Take the 2-minute tour ×
Home Improvement Stack Exchange is a question and answer site for contractors and serious DIYers. It's 100% free, no registration required.

I am currently in the process of designing/building a play structure for my son. The structure will include a 5' high elevated deck, that is 6'x4'. The supports for the decking will be 24" center-to-center.

Reading through load tables, it is recommended to use 2x4 or 2x6 stock as the decking, if one is spanning 24". To use 5/4" decking, requires 16" or smaller spans.

The plan for this play structure is, it is for kids, with the occasional "mom or dad wants to play too!" So, in this case, would using 5/4" decking be appropriate? The 2x6 decking seems to be a bit overkill for a kids play set, and the trap-door/ladder I am planning to incorporate would get quite heavy for little guys to manipulate.

share|improve this question
    
When we were little and were building those kinds of things, we just used whatever lumber we could get our hands on. Of course we didn't have a clue about loads and such. As long as it looked like it would hold, it was good enough. The point is - I would just follow common sense... –  Vitaliy Jul 17 '12 at 15:51
    
Is it possible to reduce the span? –  Tester101 Jul 17 '12 at 16:02
    
@Vitality - Of course common sense goes a long ways, and is what I am trying to do here- common sense with the pocket book. Cedar, unfortunately, is not the cheapest material in the world. I'd prefer not to go get a bunch of 5/4 decking, just to find it deflects too much, and need to spend more/make another trip to the lumber yard ;) –  MarkD Jul 17 '12 at 16:48
    
@Tester101 - Not easily, due to the nature of the design (I am hanging the deck on a 4x4 mortise and tenon frame, with columns spaced at 24". Adding cross members at the beam center points would be possible, but would double the number of mortise and tenon joints I'd need to make.). –  MarkD Jul 17 '12 at 16:51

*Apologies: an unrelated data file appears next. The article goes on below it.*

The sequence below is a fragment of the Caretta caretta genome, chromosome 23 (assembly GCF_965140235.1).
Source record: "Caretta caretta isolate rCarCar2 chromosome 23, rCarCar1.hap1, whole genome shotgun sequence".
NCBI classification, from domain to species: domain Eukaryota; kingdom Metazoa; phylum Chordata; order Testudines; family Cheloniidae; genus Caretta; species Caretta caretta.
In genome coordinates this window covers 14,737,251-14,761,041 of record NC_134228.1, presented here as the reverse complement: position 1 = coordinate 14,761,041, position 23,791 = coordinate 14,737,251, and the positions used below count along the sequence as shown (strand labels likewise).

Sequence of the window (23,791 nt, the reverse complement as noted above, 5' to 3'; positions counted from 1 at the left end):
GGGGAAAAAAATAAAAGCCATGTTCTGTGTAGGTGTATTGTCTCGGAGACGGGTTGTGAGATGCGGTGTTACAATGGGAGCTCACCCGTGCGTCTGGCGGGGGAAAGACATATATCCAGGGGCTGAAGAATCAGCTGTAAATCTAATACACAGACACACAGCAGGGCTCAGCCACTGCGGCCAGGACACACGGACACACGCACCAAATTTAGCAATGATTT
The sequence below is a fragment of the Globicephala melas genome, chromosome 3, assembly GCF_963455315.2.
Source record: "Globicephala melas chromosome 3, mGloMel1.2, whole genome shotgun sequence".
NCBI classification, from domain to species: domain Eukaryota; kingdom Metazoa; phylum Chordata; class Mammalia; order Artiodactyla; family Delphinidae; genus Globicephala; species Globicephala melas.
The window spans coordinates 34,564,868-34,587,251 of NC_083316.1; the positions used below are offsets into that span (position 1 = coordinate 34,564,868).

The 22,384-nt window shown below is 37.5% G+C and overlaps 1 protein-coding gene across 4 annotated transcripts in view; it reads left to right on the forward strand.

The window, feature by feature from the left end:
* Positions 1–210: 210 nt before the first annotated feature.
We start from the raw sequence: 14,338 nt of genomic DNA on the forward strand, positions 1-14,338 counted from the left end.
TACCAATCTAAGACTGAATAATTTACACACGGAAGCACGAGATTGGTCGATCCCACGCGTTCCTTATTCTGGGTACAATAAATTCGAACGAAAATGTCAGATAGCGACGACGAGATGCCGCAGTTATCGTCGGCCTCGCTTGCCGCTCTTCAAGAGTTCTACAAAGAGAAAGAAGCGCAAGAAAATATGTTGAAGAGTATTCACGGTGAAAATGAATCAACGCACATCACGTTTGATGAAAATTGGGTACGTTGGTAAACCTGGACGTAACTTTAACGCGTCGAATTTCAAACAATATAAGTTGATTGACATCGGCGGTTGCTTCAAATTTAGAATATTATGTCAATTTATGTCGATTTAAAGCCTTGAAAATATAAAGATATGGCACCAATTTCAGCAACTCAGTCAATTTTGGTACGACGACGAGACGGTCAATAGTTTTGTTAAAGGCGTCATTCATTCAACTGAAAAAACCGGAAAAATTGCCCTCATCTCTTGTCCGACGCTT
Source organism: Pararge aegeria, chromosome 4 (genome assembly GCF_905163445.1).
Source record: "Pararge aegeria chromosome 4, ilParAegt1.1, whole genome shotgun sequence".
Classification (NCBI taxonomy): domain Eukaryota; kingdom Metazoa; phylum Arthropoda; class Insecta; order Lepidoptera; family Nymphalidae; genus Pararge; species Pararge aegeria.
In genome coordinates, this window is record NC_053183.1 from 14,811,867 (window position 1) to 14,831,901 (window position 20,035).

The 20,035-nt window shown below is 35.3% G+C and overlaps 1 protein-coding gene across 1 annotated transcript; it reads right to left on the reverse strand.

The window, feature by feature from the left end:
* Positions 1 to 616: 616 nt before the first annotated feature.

add comment

2 Answers

Before writing anything else, let me warn you that I'm not a structural engineer, and I don't claim any competence in these matters. I'm just some random guy on the Internet.

Because I couldn't find a good load table (at least not quickly), I tried to calculate deflection and bending stress, and I can't see anything wrong with using 5/4" x 6" cedar boards (actual dimensions 1" x 5.5") across a 24-inch span:

Decking load calculations

Perhaps I did something wrong in my calculations? Do you have a load table that you trust?

share|improve this answer
    
The ironic thing is- I am a structural engineer by education.. But like you couldn't find any good loading information for Cedar. One minor change (and I'll update my question above), I'll be using western red cedar, which doesn't have quite the strength of white cedar IIRC. I was getting my loading info from here: cedar-deck.org/building-and-finishing/construction/… , which indicates that a 5/4 x 6 would require less than 16" spans. –  MarkD Jul 17 '12 at 16:45
    
Another source for red cedar data—ala‌​s, only valid for 2" nominal thickness and higher. –  Vebjorn Ljosa Jul 17 '12 at 17:29
add comment

It is not officially recommended, and any chart you will find will list 16" as max span (I've even seen a couple that said 12").

As far as safety goes, it would feel a little "bouncy" to an adult but I'd like to sit back with a beer and watch you try to break it.

share|improve this answer
add comment

Your Answer

 
discard

By posting your answer, you agree to the privacy policy and terms of service.

Not the answer you're looking for? Browse other questions tagged or ask your own question.